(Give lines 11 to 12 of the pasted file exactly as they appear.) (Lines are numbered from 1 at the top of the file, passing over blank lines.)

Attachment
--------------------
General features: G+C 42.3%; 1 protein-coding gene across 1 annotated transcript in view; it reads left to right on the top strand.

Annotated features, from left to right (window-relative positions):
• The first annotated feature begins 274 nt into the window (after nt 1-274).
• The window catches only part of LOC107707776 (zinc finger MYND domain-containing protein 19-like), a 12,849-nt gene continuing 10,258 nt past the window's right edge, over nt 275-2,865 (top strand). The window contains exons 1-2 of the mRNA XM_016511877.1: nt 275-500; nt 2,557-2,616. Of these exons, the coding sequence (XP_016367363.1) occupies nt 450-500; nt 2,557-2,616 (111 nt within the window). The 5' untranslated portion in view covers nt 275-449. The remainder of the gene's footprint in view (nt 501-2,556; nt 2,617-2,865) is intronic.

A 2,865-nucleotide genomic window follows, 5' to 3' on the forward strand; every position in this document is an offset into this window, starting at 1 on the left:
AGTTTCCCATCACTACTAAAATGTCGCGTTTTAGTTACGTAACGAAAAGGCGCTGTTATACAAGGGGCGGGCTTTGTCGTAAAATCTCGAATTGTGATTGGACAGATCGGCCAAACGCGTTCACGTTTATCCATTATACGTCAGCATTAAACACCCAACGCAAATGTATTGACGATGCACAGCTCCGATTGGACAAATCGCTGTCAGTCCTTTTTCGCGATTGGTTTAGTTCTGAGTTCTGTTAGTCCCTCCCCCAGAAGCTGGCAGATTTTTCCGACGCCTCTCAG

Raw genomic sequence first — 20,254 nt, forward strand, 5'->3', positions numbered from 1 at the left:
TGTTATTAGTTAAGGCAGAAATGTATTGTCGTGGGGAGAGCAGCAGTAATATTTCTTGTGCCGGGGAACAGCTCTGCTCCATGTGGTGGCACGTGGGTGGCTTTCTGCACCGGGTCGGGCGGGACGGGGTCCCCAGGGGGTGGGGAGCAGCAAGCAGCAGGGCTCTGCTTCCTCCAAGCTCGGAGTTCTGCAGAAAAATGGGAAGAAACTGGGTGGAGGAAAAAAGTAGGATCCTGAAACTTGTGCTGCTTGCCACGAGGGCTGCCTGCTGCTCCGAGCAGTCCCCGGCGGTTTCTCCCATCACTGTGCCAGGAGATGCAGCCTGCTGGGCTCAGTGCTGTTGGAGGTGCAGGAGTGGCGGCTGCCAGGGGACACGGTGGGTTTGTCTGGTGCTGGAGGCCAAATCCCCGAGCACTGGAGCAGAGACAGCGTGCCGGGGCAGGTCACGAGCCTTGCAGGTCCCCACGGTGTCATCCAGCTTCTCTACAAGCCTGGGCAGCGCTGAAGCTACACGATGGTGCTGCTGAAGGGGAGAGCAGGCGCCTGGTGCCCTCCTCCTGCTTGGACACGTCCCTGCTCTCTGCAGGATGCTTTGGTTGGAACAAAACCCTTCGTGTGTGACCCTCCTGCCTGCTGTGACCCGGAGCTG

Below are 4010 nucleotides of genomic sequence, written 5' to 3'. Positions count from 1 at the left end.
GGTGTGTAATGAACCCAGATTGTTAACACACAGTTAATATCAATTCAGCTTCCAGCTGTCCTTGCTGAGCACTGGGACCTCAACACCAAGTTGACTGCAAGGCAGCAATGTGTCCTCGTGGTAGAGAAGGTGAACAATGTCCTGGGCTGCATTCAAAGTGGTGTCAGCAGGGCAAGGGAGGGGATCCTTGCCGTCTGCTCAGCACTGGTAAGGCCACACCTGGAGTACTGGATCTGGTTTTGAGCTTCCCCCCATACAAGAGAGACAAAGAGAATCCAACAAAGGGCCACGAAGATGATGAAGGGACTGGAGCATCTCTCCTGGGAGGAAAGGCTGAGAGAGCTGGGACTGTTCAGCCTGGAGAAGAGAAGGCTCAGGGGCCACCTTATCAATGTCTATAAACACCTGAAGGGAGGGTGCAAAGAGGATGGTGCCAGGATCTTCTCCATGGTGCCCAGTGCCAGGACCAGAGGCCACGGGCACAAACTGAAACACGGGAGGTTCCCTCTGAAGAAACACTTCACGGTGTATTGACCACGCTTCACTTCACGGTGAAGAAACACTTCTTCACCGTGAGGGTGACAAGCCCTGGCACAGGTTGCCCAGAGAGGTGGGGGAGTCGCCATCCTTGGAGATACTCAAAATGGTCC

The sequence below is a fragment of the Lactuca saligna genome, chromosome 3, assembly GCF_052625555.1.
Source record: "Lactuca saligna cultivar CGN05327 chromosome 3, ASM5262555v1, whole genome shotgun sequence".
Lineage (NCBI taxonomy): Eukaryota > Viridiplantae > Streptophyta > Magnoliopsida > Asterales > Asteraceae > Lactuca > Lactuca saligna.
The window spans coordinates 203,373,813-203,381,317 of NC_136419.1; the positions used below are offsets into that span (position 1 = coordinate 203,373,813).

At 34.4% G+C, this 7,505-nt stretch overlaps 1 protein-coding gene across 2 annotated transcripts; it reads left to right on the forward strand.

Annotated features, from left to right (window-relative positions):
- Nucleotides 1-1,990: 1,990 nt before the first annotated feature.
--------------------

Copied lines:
The sequence below is a fragment of the Lactuca saligna genome, chromosome 3, assembly GCF_052625555.1.
Source record: "Lactuca saligna cultivar CGN05327 chromosome 3, ASM5262555v1, whole genome shotgun sequence".